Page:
A number of other bills regarding K-12 education policy have been filed for the 2016 session. These bills include measures to limit the growth of charter schools, and establish and implement alternative graduation requirements, among others. The charter school proposal, filed by Senator Bill Montford (D-Tallahassee), would require the Florida Department of Education to issue a “statement of need” for charter schools in certain districts.
Senate President Gardiner’s legislative priorities for the 2016 session – measures to boost educational and job opportunities for people with developmental disabilities – are likely to pass quickly once the session begins.
With regard to higher education, Governor Scott recently announced plans to meet with Florida’s state university presidents at the next Cabinet meeting. The discussion will surround “Ready, Set, Work,” the Governor’s graduation-to-work challenge, which seeks to increase job placement rates for graduates.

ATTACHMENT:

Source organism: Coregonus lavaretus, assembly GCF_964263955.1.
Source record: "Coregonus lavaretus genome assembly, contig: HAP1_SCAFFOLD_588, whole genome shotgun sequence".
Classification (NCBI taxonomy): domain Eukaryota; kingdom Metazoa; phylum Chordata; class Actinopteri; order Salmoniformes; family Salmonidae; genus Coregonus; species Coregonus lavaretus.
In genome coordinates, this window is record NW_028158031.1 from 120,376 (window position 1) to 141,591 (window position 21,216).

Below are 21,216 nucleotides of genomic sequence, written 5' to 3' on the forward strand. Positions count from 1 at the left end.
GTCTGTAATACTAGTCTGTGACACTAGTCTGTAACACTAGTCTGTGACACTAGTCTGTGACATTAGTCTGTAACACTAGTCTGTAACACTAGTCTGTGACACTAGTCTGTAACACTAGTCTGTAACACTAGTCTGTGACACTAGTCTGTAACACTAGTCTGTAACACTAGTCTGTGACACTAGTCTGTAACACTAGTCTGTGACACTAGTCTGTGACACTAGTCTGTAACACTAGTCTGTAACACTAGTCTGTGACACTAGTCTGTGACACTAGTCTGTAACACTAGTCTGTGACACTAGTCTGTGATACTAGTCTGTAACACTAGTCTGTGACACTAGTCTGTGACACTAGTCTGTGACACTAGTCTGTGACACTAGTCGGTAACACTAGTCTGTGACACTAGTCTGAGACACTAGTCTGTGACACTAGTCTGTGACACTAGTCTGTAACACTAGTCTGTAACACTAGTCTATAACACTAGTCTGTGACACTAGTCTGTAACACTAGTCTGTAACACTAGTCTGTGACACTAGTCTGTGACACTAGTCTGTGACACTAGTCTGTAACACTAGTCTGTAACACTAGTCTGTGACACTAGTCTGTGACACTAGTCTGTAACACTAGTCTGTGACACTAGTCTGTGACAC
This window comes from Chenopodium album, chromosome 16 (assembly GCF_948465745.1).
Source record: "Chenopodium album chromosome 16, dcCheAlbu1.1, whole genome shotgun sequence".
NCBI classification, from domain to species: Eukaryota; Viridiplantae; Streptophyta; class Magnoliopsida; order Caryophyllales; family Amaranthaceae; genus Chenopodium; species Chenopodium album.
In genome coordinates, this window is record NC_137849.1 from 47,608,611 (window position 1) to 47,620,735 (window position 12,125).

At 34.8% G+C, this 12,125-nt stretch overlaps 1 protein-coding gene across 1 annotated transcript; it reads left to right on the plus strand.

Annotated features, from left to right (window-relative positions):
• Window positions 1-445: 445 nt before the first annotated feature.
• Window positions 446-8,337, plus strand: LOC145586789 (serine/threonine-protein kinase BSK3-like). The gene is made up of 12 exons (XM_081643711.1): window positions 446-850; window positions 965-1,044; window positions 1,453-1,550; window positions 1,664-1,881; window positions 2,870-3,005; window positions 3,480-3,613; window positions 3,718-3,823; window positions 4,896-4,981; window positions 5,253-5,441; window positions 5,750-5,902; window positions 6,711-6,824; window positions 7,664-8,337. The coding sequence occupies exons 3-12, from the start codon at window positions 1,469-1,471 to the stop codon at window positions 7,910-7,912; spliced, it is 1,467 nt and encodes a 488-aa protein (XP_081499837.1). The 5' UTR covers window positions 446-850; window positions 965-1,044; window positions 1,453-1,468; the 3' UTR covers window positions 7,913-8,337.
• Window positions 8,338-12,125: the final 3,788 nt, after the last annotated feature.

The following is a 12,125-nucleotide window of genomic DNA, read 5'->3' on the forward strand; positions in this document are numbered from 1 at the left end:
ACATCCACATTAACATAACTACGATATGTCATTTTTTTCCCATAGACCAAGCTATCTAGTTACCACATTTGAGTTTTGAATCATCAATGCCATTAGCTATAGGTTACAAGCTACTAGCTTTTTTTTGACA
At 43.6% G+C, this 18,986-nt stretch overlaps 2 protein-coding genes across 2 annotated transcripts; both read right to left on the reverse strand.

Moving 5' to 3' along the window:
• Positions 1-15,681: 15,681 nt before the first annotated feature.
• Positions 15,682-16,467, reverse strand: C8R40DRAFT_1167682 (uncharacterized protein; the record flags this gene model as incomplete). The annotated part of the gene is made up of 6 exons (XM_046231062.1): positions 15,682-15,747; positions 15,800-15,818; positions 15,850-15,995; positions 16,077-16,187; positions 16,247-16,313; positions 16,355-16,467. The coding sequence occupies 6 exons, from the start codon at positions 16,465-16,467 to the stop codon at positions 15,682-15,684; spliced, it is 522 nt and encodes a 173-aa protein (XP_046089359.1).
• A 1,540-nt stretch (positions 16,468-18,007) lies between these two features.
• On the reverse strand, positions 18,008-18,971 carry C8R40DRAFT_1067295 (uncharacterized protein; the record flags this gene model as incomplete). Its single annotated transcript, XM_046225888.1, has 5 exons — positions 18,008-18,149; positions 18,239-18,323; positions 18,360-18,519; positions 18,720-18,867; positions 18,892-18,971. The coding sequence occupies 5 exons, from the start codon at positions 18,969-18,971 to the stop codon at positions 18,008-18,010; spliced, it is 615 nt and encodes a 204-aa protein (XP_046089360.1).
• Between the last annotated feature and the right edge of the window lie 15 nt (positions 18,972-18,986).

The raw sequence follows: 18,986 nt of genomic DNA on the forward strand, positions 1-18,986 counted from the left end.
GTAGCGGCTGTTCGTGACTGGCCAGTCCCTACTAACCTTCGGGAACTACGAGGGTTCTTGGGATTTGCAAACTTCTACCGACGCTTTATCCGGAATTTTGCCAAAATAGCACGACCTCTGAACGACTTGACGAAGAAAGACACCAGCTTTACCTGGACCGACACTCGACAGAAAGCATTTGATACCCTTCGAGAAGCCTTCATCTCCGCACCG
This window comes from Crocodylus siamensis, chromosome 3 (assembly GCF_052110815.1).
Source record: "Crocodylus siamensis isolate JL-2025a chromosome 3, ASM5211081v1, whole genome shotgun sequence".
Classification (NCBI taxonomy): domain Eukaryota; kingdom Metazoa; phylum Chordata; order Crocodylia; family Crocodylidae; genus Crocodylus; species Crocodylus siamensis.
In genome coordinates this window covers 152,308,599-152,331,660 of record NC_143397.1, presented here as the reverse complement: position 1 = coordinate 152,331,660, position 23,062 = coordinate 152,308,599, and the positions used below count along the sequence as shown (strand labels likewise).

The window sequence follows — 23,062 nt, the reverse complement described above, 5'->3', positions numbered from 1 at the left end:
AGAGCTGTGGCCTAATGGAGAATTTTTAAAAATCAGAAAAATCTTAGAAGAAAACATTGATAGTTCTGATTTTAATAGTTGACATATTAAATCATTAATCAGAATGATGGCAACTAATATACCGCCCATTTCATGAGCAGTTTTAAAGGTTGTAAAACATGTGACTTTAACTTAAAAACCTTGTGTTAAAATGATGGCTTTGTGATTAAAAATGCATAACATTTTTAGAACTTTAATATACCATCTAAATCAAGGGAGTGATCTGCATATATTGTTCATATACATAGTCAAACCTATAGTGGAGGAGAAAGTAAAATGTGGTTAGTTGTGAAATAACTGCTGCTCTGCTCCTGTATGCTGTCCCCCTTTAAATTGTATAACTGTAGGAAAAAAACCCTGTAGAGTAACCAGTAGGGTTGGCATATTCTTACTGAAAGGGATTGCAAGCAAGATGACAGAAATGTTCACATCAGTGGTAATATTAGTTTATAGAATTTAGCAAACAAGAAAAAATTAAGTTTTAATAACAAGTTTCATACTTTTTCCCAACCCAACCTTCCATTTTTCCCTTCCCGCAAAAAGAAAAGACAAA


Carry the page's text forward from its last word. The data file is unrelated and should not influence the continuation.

Last year’s regular session was one of the most contentious in recent memory, all surrounding the federal government’s decision to discontinue LIP funding and the legislature’s attempt to address the Medicaid expansion issue in response to the federal decision. This issue caused a complete breakdown in negotiations between the Senate, which supported legislation offering alternatives to Medicaid expansion, and the House, which refused to hear the issue at all. The end result was a surprising early end to the session. The Senate proposal also resulted in a significant amount of tension between the Governor’s office and Senate leaders.
This session, members will again address the LIP program, which provides funding for hospitals to care for low-income and uninsured patients. Federal officials have announced $608 million in funding for the program in the 2016-17 budget – down from $1 billion in the current budget. The legislature will debate how much in general revenue they will commit to backfilling this shortfall.